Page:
Ameriprise Financial has put the finishing touches on its nearly $1 billion purchase of Bank of America’s long-term asset management business Columbia Management. The original agreement dates back to last September.
According to the firm, the Columbia acquisition will add approximately $189 billion to the Minneapolis-based company; bringing U.S. Ameriprise Financial’s total owned, managed and administered assets to $652 billion.
“The Columbia Management acquisition transforms our asset management capabilities and provides a platform to accelerate our growth,” said Jim Cracchiolo, chairman and CEO of Ameriprise Financial. “It enhances our scale, broadens our distribution and strengthens and diversifies our lineup of strong performing retail and institutional funds.”
Ameriprise also said the transaction includes a five-year strategic distribution agreement to BofA’s affiliates, including New York-based U.S. Trust.
Alternately, the financial services firm will combine its current U.S. asset management business, RiverSource Investments, with Columbia, but keep the money management division under the Columbia brand, the release said.
Management at the asset management divisions will continue to the same. William Truscott will lead U.S. asset management, Michael Jones will head Columbia as president and, Colin Moore will hold onto his CIO role. Both Jones and Moore will report to Truscott, the statement said.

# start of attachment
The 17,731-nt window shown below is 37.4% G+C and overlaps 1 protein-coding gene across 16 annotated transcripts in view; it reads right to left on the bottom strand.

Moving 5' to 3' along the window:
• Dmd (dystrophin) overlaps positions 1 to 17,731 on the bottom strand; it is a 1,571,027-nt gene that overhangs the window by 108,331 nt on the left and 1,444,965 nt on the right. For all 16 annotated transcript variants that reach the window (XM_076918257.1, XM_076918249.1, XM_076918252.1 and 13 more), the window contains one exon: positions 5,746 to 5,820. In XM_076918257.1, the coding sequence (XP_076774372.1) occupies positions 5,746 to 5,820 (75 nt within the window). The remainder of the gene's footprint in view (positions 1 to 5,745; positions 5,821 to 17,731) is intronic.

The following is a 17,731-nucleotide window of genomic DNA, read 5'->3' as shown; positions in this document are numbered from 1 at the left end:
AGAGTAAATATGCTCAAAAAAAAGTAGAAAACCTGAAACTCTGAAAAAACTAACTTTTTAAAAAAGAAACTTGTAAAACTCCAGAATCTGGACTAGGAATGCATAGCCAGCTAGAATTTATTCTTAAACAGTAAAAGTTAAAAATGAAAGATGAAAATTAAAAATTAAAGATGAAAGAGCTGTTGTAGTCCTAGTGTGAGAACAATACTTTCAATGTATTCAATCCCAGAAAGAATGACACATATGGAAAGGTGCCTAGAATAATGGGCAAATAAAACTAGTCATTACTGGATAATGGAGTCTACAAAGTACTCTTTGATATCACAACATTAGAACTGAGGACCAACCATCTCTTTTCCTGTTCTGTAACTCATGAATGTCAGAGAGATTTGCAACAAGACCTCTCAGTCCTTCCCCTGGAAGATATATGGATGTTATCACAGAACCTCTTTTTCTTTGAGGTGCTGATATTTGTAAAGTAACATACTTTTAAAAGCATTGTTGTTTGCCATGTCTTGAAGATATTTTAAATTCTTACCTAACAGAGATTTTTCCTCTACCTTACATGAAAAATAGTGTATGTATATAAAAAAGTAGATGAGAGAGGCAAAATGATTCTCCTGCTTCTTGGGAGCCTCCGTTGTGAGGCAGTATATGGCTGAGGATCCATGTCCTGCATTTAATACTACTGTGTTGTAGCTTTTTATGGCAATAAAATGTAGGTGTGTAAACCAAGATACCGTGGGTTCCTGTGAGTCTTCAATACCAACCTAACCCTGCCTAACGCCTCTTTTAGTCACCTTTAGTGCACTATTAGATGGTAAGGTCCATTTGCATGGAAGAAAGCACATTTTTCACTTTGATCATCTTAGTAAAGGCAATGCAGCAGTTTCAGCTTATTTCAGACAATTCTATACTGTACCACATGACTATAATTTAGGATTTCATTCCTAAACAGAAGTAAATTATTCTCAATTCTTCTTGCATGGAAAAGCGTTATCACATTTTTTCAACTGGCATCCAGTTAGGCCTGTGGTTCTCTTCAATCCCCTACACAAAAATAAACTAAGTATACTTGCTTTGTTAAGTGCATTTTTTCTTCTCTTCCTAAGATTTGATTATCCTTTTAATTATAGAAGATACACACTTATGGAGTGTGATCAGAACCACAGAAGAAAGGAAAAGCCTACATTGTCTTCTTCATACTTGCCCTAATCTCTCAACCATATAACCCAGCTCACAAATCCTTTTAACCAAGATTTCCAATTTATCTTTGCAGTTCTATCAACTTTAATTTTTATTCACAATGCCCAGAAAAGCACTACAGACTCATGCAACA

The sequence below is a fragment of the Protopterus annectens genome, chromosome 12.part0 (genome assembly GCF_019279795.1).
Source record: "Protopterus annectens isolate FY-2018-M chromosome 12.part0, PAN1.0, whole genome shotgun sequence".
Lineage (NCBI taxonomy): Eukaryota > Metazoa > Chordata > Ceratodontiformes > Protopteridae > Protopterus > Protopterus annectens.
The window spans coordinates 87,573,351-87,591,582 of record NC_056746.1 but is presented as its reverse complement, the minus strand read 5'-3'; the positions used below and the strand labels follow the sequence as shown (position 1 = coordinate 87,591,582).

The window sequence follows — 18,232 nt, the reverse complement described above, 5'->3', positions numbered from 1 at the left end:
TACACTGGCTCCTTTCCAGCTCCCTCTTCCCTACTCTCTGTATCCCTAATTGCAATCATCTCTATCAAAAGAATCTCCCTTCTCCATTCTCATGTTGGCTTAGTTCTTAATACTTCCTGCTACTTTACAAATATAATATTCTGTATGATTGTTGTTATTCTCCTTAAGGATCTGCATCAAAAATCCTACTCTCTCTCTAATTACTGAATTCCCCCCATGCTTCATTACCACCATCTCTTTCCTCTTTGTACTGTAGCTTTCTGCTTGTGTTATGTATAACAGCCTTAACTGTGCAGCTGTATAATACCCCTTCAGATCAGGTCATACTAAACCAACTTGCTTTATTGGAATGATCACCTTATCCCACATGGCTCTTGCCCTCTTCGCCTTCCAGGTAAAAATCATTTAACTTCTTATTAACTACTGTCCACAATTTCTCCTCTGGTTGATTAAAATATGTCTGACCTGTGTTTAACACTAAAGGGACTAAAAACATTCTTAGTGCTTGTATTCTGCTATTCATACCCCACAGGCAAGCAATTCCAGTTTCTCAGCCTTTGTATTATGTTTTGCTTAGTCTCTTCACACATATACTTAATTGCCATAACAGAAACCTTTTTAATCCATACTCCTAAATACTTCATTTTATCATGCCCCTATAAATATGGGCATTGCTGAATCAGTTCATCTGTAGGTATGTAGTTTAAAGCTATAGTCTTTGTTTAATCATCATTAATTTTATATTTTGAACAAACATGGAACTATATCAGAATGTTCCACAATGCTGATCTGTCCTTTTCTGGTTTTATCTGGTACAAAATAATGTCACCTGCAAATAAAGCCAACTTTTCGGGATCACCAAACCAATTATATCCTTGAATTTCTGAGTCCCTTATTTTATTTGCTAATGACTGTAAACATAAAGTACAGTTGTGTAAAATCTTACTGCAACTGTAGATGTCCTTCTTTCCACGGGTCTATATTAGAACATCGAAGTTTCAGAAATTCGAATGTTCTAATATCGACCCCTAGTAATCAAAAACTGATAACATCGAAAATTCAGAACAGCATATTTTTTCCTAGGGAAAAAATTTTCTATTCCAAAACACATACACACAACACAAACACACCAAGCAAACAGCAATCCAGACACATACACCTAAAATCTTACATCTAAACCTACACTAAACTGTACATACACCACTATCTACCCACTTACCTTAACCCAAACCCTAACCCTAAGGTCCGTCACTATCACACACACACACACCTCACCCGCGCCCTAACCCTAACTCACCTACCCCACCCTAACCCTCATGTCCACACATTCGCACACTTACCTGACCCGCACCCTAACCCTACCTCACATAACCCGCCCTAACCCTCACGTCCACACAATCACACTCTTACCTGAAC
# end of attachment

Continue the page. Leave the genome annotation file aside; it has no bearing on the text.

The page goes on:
While management will remain unscathed, news outlets reported last month that widespread layoffs and departures are expected to come from the Columbia’s fixed-income division. Personnel changes are slated to intensify in September when the transition reaches its final stages.
However, Ben Pratt, Ameriprise VP of public communications, said in email to IMW that this “was not the case.”
“While combinations like this always result in some job rationalizing, the impact here has been relatively small,” Pratt explained. “Just as important, the vast majority of personnel decisions have been made and communicated. There are not significant additional changes to come.”
A detailed determination of the staffing changes was not available, however.